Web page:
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(EDITORIAL from Korea JoongAng Daily on May 20)

All News 07:15 May 20, 2020

A meaningful step forward

The May 18 Gwangju Democratization Movement memorial service was held on Monday, in remembrance of those who died in the mass rallies against the cruelties of the military regime in 1980 and the civilian massacre. The movement is an important legacy that planted valuable seeds for democracy in Korea and is recognized as peaceful civilian movement internationally.

The regime of general Chun Doo Hwan established through a military coup deployed the military to brutally quench peaceful protests by civilians and students. Over 7,200 have died, were injured and remain missing. The victims' families and relatives in Gwangju are still going through pain. The civilian massacre remains the most shameful event in Korea's modern history.

Civilians in Gwangju were framed as rioters, but the victims were recognized as pro-democracy activists through a special act in 1995. Under the law, the key figures behind the Dec. 12 military coup were prosecuted. May 18 was designated as a national memorial day in 1997, and the victims were commemorated as national veterans in 2001.

But much of the truths remain unanswered. It is unclear who ordered the gunshots and why guns were fired at civilians from a chopper. The brutalities against civilians and the allegations of secret burials of protesters have also not been explained. A fact-finding commission was finally launched last year through a bipartisan law.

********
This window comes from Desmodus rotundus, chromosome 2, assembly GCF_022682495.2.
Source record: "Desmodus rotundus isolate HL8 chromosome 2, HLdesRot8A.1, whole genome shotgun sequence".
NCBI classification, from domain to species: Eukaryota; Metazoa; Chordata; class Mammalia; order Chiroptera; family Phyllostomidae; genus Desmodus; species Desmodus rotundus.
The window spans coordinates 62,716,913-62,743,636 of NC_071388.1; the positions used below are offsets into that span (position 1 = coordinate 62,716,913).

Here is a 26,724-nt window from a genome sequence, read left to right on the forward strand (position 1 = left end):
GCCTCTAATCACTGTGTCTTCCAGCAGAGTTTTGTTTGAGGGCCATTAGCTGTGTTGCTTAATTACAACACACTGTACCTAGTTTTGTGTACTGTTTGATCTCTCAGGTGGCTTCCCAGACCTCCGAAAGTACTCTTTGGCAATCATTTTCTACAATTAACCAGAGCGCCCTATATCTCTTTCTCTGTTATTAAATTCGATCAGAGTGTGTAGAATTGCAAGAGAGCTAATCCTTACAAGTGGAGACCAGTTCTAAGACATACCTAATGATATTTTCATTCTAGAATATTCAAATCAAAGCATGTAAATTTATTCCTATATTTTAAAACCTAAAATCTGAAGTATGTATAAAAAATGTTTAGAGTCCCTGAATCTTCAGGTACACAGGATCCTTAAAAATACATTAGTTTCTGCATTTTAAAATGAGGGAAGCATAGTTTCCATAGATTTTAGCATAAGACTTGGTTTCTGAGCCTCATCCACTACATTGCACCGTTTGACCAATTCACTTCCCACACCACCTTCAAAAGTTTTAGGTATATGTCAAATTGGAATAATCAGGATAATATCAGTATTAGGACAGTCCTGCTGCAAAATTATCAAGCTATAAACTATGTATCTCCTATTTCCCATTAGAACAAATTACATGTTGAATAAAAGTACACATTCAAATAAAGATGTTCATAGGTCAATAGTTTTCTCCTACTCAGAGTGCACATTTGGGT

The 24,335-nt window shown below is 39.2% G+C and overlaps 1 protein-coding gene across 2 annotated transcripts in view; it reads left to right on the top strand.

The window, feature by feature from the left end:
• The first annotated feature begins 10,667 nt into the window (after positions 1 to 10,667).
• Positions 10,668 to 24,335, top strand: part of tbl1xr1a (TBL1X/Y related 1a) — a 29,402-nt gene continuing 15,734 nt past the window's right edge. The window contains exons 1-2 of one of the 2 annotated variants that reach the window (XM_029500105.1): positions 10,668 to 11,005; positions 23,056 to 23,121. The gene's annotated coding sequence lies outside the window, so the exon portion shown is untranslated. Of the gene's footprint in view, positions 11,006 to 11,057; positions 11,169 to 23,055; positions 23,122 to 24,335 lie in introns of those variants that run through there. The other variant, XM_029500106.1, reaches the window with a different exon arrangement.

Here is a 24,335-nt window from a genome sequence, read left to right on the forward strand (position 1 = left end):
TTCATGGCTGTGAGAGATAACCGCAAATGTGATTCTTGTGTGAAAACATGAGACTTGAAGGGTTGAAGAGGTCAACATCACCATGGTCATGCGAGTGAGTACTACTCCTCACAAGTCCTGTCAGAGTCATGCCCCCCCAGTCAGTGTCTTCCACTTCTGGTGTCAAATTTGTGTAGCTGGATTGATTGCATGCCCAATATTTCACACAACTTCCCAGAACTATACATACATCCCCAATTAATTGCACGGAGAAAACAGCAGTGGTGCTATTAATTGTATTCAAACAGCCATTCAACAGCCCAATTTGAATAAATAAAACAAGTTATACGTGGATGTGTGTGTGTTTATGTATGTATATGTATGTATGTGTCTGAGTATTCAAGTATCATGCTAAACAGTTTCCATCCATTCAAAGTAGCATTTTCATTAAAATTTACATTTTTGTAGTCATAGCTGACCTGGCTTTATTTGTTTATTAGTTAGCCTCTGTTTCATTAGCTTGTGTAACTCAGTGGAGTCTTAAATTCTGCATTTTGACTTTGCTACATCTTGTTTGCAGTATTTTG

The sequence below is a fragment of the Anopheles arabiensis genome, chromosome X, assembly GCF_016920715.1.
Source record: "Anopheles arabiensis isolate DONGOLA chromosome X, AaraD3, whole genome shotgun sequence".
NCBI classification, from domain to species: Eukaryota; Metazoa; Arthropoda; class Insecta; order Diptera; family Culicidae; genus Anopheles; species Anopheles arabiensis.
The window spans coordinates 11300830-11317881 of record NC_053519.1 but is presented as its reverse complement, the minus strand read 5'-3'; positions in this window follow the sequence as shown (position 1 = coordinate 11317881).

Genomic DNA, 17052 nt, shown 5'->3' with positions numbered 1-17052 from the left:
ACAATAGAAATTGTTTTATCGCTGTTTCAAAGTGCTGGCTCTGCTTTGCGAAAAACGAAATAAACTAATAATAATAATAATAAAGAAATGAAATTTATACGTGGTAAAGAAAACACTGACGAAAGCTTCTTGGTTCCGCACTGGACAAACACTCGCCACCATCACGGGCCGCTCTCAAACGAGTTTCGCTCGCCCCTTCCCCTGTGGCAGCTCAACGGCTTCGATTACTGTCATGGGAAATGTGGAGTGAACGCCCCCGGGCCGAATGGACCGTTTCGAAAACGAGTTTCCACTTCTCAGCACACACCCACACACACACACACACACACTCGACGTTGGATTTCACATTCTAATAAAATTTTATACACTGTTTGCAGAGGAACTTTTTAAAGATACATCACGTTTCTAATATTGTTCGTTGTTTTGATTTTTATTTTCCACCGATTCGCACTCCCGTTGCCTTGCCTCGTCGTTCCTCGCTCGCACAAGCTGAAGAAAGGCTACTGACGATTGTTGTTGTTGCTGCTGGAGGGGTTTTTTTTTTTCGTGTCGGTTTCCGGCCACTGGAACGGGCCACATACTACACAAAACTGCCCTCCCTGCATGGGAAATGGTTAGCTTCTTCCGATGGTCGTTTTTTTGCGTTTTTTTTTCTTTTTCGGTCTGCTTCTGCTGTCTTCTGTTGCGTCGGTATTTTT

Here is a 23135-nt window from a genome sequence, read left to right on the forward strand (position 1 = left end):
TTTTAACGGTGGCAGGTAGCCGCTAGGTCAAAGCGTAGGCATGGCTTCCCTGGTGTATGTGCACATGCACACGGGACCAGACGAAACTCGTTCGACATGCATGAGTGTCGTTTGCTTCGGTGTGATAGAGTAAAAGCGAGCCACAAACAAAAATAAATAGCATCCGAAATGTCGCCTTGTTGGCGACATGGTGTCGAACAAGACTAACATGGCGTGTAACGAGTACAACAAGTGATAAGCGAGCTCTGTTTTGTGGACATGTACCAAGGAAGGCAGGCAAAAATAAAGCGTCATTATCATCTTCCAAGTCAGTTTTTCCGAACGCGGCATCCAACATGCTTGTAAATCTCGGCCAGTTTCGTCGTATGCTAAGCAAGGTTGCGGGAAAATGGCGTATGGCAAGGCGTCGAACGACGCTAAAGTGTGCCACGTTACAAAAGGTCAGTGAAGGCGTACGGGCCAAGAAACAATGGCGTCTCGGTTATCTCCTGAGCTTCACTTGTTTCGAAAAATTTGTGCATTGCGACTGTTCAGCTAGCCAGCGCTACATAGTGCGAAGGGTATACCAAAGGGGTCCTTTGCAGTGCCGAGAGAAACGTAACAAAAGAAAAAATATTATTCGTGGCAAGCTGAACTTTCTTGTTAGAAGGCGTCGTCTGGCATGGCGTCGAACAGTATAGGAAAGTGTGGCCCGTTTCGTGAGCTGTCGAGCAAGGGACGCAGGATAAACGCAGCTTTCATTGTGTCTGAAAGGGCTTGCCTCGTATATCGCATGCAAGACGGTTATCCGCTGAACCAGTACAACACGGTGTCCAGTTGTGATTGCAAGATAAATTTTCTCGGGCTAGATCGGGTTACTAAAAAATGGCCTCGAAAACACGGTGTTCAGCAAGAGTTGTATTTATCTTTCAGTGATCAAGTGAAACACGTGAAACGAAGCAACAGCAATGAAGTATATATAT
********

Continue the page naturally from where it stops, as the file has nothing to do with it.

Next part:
At Monday's memorial service, President Moon Jae-in said, "If truths are uncovered one after another, our broken hearts can be slowly healed. Then, we will be moving toward forgiveness and reconciliation. The day will arrive faster if those who know the truth speak up." Truth finding cannot be delayed any further.

Truth uncovering also should be the beginning of national unity. Too much wrangling had been wasted on ideological disputes led by extremists. Conservative party figures were vehemently rejected by Gwangju people. But this was not seen at Monday's service. There were no rallies, protests or sneering in Gwangju. Civilians politely responded to the apology from representatives of the United Future Party. The sight marks a meaningful development.

Joo Ho-young, new floor leader and acting leader for the main opposition UFP, apologized for indecent remarks by its members about the May 18 movement. The apology came late but still is better late than never. The gathering raised hopes for political unity.

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